Furthermore, providing immediate financial aid to the country’s local producers composed of farmers, fishermen, poultry, and hog owners would better the current shortage in supplies of basic commodities given that the Philippines cannot, at all times, rely on imported products because other countries are also having troubles with their own economies. But also on the flip side, with the lowering purchasing power of our currency, stimulus for the people is needed in order to revive the economy because even if supplies from the producers may rise given that the current administration aims to strengthen it, without the demand from the buyers who are currently empty-handed, the economy will not function. 

As the Chief Executive, it is through his leadership that the Filipino people will be pulled out of this economic crisis. While these solutions may not be sustainable in the long run, the problems that the people experience are urgent and require urgent solutions. Beyond these, the government must take needed actions to change the oppressive systems that form the root cause of these problems. High inflation and unemployment rate cannot be cured overnight. Instead of arguing over fact-based numbers, the government should use them to formulate sound decisions in order to improve the life of every Filipino. Ordering his colleagues in the legislative branch to start drafting laws that will directly benefit Filipinos, such as expediting the release of social amelioration packages, is the change the masses want to see, and not changing the name of an airport just because a Marcos is once again on top or establishing a new Senate building to seem advanced.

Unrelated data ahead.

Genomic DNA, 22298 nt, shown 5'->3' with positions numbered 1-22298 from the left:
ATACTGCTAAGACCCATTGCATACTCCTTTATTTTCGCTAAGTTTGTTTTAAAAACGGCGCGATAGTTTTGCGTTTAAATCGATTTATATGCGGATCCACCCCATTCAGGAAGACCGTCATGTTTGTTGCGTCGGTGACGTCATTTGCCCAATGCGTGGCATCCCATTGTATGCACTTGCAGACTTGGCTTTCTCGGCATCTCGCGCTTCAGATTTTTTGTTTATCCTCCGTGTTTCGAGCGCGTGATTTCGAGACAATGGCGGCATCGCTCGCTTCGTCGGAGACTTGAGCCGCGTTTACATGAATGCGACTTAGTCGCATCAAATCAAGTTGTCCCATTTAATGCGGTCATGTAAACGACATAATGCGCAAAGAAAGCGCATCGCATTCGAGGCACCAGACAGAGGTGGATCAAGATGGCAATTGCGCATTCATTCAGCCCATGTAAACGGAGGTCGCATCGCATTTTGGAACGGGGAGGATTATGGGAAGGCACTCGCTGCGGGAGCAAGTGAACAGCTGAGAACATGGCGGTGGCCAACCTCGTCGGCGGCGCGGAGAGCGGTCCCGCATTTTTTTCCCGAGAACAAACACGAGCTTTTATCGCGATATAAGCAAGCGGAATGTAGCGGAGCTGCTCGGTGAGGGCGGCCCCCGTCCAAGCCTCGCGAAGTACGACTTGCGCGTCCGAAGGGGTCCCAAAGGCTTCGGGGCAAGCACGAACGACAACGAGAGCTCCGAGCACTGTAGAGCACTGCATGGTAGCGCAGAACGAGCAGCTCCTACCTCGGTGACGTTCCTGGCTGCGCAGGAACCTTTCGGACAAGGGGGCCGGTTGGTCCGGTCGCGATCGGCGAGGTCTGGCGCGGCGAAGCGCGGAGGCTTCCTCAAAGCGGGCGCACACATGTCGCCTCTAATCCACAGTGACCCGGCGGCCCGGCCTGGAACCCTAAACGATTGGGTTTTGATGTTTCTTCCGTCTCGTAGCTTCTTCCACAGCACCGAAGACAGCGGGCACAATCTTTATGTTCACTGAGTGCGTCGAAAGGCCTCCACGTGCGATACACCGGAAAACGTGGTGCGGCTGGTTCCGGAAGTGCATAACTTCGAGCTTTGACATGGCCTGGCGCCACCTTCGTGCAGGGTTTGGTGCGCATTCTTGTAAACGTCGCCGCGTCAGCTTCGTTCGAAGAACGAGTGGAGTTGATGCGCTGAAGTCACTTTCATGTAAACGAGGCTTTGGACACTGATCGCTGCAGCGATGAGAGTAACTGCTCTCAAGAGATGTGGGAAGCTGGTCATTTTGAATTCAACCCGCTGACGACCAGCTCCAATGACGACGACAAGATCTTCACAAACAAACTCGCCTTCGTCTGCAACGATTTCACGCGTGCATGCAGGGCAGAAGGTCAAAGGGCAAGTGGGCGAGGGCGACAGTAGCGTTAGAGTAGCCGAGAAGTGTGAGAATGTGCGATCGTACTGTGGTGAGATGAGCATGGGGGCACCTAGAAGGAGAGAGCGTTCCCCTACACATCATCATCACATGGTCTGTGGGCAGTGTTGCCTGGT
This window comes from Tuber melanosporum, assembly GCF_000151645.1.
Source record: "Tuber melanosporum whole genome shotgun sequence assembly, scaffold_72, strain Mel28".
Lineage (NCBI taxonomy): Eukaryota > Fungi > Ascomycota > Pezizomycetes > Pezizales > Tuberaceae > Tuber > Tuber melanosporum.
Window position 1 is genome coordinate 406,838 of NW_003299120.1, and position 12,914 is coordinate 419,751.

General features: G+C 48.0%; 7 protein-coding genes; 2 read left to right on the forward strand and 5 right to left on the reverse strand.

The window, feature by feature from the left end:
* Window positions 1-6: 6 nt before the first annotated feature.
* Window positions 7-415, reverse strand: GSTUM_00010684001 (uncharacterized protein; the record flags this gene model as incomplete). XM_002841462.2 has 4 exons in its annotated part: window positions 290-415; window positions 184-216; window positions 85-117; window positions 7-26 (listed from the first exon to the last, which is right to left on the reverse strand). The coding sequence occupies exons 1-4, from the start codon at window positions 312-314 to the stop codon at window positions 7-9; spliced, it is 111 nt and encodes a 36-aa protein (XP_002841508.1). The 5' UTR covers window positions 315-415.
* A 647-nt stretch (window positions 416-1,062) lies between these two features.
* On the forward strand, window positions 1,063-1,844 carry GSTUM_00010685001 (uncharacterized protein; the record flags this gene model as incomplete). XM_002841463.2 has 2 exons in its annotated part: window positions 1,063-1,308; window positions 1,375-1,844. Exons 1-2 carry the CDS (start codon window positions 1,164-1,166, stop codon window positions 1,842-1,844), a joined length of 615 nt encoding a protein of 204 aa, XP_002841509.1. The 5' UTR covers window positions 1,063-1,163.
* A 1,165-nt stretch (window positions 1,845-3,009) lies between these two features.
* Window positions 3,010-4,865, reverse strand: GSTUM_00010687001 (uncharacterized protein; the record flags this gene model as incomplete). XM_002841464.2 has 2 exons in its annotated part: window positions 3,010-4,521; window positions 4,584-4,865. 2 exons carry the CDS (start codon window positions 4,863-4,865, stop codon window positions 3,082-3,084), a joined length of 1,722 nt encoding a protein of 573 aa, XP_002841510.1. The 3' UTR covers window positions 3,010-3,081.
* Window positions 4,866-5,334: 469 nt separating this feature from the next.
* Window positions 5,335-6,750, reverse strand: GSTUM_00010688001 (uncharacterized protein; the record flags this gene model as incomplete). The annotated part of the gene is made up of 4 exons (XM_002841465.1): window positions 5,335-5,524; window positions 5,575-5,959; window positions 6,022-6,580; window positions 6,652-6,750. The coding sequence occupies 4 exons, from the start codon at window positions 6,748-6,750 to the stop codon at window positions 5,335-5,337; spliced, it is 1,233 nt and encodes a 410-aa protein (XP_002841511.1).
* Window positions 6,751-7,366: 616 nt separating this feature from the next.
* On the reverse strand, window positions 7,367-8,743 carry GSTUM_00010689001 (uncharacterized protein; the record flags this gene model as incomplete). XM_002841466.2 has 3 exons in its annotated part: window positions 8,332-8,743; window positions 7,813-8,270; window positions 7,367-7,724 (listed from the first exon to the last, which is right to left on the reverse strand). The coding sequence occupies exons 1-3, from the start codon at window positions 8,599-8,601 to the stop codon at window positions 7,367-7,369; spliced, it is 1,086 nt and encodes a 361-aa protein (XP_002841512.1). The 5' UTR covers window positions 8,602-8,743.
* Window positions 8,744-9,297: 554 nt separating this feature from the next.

Soon enough, if Marcos Jr. continues to neglect the constant high inflation rate and outstanding national debt by failing to spearhead the government’s response to the golden prices of commodities, the day people are left with no jobs, no proper transportation, no salaries, and no food to eat is not an if anymore but a when. Perhaps he needs to seek guidance from an economist and college graduate in order to fulfill his elected duty.